A woman who stored her phone in her bra for nearly 10 years says she believes it caused her to have breast cancer.
Wendy Holt, 51, was diagnosed with inflammatory breast cancer in 2012.
The mum-of-one, who is from from Bracknell in Berkshire, says she stored her phone in her bra on a daily basis for nearly 10 years and believes the radiation from her phone impacted her health - especially as she has no family history of breast cancer.
After being given the all-clear last year, Holt has now been diagnosed with terminal cancer in her lungs and lymph nodes.
"I firmly believe the phone radiation is to blame for my cancer," said Holt, according to the Mail Online.
The 51-year-old added she was always "big-busted" so would store her mobile phone in her bra for ease of access.
"It was pressed against my skin for probably 70% of the day for about 10 years - and I didn't give it a thought," she said. "I want to speak out to make other people stop the habit."
Holt added that she knows people will disagree with her, but wants to spread the message so that it doesn't happen to anyone else.
"Even keeping your phone in your pocket is better than what I did, where it was trapped in one place against my skin for hours on end," she said.
Holt was first alerted that something may be wrong with her health in January 2012, when she noticed her right breast was incredibly swollen and her skin looked like "orange peel".
But because she couldn't find a lump, she didn't believe it was cancer.
After her condition failed to improve, Holt went to the doctors and tests revealed almost immediately that she had inflammatory breast cancer.
According to the National Cancer Institute, inflammatory breast cancer is "a rare and very aggressive disease in which cancer cells block lymph vessels in the skin of the breast".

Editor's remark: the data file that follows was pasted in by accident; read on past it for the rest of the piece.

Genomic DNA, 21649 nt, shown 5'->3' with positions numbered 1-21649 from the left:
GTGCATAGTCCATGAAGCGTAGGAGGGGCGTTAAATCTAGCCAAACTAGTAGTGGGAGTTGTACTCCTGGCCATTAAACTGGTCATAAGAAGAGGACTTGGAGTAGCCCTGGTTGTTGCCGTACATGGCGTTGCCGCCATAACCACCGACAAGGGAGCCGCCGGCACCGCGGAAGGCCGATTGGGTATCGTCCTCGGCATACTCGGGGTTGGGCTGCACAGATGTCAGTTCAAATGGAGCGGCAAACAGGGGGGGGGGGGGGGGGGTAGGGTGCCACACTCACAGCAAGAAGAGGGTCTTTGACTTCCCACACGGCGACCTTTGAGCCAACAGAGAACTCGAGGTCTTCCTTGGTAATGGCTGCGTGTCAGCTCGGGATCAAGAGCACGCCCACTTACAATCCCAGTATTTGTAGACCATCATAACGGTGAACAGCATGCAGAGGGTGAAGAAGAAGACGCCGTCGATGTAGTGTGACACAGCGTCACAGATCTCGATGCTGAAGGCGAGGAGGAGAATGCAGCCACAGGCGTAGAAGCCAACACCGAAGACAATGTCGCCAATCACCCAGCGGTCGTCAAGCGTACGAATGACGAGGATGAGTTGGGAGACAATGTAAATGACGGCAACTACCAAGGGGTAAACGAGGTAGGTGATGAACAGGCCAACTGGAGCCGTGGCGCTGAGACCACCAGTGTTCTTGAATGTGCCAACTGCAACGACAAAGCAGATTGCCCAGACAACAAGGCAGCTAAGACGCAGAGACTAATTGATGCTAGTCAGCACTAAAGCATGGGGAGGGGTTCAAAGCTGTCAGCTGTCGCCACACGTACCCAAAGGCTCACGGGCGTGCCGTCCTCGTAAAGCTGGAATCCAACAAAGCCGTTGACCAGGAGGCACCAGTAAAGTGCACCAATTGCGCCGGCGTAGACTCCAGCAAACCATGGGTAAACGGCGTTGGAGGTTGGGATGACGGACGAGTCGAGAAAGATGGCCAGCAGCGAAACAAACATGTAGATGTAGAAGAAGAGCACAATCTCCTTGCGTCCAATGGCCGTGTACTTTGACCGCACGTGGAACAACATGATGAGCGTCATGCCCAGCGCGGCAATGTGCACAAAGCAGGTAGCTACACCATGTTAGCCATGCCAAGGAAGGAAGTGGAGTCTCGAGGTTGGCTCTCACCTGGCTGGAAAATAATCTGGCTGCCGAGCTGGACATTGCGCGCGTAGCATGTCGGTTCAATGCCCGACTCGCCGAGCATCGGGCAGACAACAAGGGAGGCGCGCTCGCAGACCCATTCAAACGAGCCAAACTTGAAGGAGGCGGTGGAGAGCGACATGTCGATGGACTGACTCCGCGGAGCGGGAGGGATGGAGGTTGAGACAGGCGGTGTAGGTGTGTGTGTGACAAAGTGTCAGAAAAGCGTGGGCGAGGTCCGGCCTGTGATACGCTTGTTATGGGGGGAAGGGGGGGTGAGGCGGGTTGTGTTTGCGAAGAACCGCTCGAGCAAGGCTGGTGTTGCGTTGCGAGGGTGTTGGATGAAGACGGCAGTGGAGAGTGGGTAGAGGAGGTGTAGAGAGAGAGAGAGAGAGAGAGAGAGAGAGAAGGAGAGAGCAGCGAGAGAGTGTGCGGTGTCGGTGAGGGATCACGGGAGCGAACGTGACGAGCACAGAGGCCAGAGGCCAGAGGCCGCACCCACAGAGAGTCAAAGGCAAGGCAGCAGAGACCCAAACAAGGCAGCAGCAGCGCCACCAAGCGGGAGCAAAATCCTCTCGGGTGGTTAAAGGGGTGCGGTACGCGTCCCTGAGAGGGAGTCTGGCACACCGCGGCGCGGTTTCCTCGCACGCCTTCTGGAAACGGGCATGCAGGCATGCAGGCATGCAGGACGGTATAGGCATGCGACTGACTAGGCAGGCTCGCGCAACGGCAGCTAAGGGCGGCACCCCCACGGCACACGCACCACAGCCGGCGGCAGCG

Symptoms include swelling and redness of the breast. The skin may also appear pink, reddish purple or bruised and can develop ridges or appear pitted, like the skin of an orange.
This is caused by the build up of fluid in the skin of the breast.
Holt had a double mastectomy as well as chemotherapy and radiotherapy, and was told that her lymph nodes had cleared.
But then in September 2014, Holt developed a persistent cough and found that she was becoming increasingly breathless. After being treated for asthma, her condition worsened to the point where she was wheelchair-bound.
Tests showed she had secondary inflammatory breast cancer in her lungs and lymphatic system.
She has now been told she might not make it to her 53rd birthday, but says doctors are doing everything they can to keep the cancer at bay.
Holt, whose daughter is pregnant, said she hopes to live to meet her grandchild.
"I didn't think I'd live to become a grandmother, and maybe I still won't, but we'll have to see," she said. "I only hope that other people can learn from my experience."
Mobile phone and cancer link
Dr Helen Webberley, dedicated GP for Oxford Online Pharmacy tells HuffPost UK Lifestyle that we should be mindful of the hazards of radiation in order to minimise risks.
"This is a really sad but interesting case, and we thank people like Wendy for bringing cases like this into the public eye," she says.
"We have worried about radiation from all sources for many years, and mobile communication radiation is also under scrutiny and review.
"We are waiting for results on long term studies that will advise us better on the hazards of radiation, but until then we can only take common-sense precautions and minimise our risks as far as we can."
An expert from Breast Cancer Care adds there still isn't enough evidence to suggest mobile phones can cause cancer.
"It’s not possible to isolate any one factor as a cause of breast cancer, however, at present there is no evidence available to suggest that radio frequency waves from mobile phones can cause breast cancer," says Carolyn Rogers, clinical nurse specialist at Breast Cancer Care.
"The biggest risk factors for developing breast cancer are being female and getting older – 80% diagnosed are over the age of 50. These are factors we cannot control. For some, having a significant family history can increase your risk, however fewer than 10% of all breast cancers are caused by inheriting a faulty breast cancer gene."
If you have any concerns about breast cancer after reading this article, please call Breast Cancer Care on 0808 800 6000 or visit www.breastcancercare.org.uk.